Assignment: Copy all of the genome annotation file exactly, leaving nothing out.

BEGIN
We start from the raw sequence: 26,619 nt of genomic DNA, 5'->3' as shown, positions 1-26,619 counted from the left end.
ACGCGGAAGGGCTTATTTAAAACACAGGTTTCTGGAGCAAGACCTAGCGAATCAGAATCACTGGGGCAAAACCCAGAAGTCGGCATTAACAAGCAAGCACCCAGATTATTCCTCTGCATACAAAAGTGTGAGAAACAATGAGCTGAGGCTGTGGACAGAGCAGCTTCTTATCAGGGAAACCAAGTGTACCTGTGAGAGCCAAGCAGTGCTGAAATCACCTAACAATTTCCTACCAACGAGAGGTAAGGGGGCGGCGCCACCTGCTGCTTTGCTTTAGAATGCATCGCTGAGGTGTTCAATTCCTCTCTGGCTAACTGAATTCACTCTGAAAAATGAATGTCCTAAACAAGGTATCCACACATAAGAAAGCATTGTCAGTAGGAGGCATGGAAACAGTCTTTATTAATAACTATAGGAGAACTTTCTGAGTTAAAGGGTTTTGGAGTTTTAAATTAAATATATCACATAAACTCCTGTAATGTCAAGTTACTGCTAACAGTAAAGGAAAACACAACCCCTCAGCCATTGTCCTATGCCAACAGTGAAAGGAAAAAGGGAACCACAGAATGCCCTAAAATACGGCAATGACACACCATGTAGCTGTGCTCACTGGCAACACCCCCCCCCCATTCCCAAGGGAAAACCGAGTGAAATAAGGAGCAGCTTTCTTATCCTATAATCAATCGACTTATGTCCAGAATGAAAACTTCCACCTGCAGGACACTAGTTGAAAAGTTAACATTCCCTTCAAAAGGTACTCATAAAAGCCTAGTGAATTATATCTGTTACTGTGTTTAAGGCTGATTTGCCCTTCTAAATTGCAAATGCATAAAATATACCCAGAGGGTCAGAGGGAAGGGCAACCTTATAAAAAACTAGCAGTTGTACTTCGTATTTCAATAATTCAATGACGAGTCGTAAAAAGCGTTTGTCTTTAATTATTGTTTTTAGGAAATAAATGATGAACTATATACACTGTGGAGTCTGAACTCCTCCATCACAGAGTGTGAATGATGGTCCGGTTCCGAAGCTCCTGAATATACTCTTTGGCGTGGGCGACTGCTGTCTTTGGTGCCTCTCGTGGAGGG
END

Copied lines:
We start from the raw sequence: 26,619 nt of genomic DNA, 5'->3' as shown, positions 1-26,619 counted from the left end.
ACGCGGAAGGGCTTATTTAAAACACAGGTTTCTGGAGCAAGACCTAGCGAATCAGAATCACTGGGGCAAAACCCAGAAGTCGGCATTAACAAGCAAGCACCCAGATTATTCCTCTGCATACAAAAGTGTGAGAAACAATGAGCTGAGGCTGTGGACAGAGCAGCTTCTTATCAGGGAAACCAAGTGTACCTGTGAGAGCCAAGCAGTGCTGAAATCACCTAACAATTTCCTACCAACGAGAGGTAAGGGGGCGGCGCCACCTGCTGCTTTGCTTTAGAATGCATCGCTGAGGTGTTCAATTCCTCTCTGGCTAACTGAATTCACTCTGAAAAATGAATGTCCTAAACAAGGTATCCACACATAAGAAAGCATTGTCAGTAGGAGGCATGGAAACAGTCTTTATTAATAACTATAGGAGAACTTTCTGAGTTAAAGGGTTTTGGAGTTTTAAATTAAATATATCACATAAACTCCTGTAATGTCAAGTTACTGCTAACAGTAAAGGAAAACACAACCCCTCAGCCATTGTCCTATGCCAACAGTGAAAGGAAAAAGGGAACCACAGAATGCCCTAAAATACGGCAATGACACACCATGTAGCTGTGCTCACTGGCAACACCCCCCCCCCATTCCCAAGGGAAAACCGAGTGAAATAAGGAGCAGCTTTCTTATCCTATAATCAATCGACTTATGTCCAGAATGAAAACTTCCACCTGCAGGACACTAGTTGAAAAGTTAACATTCCCTTCAAAAGGTACTCATAAAAGCCTAGTGAATTATATCTGTTACTGTGTTTAAGGCTGATTTGCCCTTCTAAATTGCAAATGCATAAAATATACCCAGAGGGTCAGAGGGAAGGGCAACCTTATAAAAAACTAGCAGTTGTACTTCGTATTTCAATAATTCAATGACGAGTCGTAAAAAGCGTTTGTCTTTAATTATTGTTTTTAGGAAATAAATGATGAACTATATACACTGTGGAGTCTGAACTCCTCCATCACAGAGTGTGAATGATGGTCCGGTTCCGAAGCTCCTGAATATACTCTTTGGCGTGGGCGACTGCTGTCTTTGGTGCCTCTCGTGGAGGG